DMARC Working Group email list, then through the willingness of DMARC
   implementors to share and refine their operational experience.

7.  IANA Considerations

   This memo includes no request to IANA.

   All drafts are required to have an IANA considerations section (see
   Guidelines for Writing an IANA Considerations Section in RFCs
   [RFC5226] for a guide).  If the draft does not require IANA to do
   anything, the section contains an explicit statement that this is the
   case (as above).  If there are no requirements for IANA, the section
   will be removed during conversion into an RFC by the RFC Editor.

8.  Security Considerations

   All drafts are required to have a security considerations section.
   See RFC 3552 [RFC3552] for a guide.

9.  References

9.1.  Normative References

   [RFC2119]  Bradner, S., "Key words for use in RFCs to Indicate
              Requirement Levels", BCP 14, RFC 2119,
              DOI 10.17487/RFC2119, March 1997,
              <http://www.rfc-editor.org/info/rfc2119>.

9.2.  Informative References

   [RFC3552]  Rescorla, E. and B. Korver, "Guidelines for Writing RFC
              Text on Security Considerations", BCP 72, RFC 3552,
              DOI 10.17487/RFC3552, July 2003,
              <http://www.rfc-editor.org/info/rfc3552>.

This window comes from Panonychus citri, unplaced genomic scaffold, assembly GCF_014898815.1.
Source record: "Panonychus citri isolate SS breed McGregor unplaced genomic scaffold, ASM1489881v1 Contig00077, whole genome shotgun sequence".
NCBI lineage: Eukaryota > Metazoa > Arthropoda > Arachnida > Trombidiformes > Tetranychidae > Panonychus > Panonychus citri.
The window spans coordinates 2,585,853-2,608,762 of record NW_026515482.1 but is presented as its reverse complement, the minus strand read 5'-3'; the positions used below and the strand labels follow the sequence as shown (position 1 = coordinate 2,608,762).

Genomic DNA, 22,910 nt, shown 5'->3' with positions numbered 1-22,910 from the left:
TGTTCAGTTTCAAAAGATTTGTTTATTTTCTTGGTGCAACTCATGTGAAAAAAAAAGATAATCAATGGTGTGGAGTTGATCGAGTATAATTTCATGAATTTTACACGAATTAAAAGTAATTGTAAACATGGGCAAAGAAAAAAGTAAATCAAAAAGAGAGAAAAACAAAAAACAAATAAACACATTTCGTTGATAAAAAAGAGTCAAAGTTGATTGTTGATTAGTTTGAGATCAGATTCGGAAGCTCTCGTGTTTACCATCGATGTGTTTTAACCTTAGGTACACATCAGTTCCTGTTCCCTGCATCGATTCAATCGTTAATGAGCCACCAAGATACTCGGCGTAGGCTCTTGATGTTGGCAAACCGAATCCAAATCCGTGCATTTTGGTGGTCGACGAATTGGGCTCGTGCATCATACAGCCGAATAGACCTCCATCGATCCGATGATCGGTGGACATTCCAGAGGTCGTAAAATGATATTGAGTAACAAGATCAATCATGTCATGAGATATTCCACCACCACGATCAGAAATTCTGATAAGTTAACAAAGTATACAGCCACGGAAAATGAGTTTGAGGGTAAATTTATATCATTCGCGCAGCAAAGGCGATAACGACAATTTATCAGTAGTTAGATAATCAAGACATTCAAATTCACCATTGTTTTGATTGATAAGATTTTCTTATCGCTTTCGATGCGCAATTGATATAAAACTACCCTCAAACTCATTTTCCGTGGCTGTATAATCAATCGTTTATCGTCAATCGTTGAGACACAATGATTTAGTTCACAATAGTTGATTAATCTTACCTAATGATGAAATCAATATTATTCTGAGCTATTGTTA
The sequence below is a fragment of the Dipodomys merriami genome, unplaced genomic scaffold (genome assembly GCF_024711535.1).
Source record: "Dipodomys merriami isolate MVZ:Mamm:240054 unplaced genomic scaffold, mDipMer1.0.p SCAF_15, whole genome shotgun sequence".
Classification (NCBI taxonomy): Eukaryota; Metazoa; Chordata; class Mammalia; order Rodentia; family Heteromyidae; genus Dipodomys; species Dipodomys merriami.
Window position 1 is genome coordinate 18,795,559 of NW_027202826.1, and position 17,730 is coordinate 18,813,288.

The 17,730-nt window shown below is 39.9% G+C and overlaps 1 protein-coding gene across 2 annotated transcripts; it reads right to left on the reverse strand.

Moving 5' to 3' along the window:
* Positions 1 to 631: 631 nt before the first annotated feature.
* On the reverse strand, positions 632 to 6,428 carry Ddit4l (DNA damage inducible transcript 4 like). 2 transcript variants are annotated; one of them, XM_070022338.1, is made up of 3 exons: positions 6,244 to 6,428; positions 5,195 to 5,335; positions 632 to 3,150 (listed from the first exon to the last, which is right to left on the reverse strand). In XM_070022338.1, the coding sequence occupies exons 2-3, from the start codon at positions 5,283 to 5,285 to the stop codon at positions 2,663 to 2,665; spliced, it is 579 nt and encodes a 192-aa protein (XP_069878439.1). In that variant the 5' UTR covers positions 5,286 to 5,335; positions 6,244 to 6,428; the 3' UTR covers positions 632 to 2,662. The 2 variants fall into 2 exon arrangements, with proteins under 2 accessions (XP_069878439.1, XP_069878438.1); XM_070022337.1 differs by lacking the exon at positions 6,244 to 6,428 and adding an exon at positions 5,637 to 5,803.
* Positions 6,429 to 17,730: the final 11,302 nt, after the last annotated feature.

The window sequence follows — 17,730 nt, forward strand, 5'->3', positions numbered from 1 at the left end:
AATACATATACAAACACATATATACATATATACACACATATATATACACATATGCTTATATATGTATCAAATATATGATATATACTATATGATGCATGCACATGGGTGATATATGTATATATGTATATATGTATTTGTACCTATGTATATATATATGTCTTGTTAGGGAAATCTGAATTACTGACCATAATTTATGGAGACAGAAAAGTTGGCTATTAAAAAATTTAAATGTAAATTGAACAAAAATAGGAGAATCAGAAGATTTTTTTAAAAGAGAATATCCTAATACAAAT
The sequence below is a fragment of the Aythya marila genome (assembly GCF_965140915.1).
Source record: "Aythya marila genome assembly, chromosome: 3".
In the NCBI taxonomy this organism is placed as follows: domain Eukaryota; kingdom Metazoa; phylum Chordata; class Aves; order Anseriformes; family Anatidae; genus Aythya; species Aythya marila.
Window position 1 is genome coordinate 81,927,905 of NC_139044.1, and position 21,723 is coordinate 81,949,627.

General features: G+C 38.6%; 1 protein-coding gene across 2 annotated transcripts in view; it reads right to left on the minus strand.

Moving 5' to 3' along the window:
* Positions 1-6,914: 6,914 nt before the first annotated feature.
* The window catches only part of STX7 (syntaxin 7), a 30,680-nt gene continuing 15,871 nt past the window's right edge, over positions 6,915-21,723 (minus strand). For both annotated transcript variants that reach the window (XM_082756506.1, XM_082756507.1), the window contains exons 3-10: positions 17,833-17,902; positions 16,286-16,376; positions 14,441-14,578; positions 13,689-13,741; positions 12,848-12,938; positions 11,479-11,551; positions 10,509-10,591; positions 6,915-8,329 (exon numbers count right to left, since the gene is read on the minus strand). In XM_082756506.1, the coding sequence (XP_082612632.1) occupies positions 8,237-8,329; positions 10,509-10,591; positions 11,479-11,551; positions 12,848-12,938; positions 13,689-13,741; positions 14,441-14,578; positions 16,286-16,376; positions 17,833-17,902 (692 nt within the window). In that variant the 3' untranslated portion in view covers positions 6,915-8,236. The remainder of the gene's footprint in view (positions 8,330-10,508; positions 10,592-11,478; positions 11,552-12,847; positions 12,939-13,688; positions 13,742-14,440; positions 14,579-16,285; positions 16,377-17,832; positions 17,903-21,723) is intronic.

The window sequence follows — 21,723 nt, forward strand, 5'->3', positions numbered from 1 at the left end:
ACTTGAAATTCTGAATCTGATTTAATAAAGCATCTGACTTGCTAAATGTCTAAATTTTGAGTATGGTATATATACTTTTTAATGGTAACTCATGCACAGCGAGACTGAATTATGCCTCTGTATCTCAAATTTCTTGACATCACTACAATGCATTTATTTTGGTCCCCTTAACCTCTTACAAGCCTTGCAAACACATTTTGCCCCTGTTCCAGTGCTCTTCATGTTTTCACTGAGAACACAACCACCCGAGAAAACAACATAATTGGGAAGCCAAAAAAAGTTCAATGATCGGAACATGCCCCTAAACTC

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   [RFC5226]  Narten, T. and H. Alvestrand, "Guidelines for Writing an
              IANA Considerations Section in RFCs", BCP 26, RFC 5226,
              DOI 10.17487/RFC5226, May 2008,
              <http://www.rfc-editor.org/info/rfc5226>.

   [RFC7489]  Kucherawy, M., Ed. and E. Zwicky, Ed., "Domain-based
              Message Authentication, Reporting, and Conformance
              (DMARC)", RFC 7489, DOI 10.17487/RFC7489, March 2015,
              <http://www.rfc-editor.org/info/rfc7489>.

   [RFC7960]  Martin, F., Ed., Lear, E., Ed., Draegen. Ed., T., Zwicky,
              E., Ed., and K. Andersen, Ed., "Interoperability Issues
              between Domain-based Message Authentication, Reporting,
              and Conformance (DMARC) and Indirect Email Flows",
              RFC 7960, DOI 10.17487/RFC7960, September 2016,
              <http://www.rfc-editor.org/info/rfc7960>.

Appendix A.  Additional Usage Notes

   This is an Appendix.

Author's Address

   Tim Draegen (editor)
   PO Box 1007
   Brevard, NC  28712
   USA

   Phone: +1 831 227 8002
   Email: tim@eudaemon.net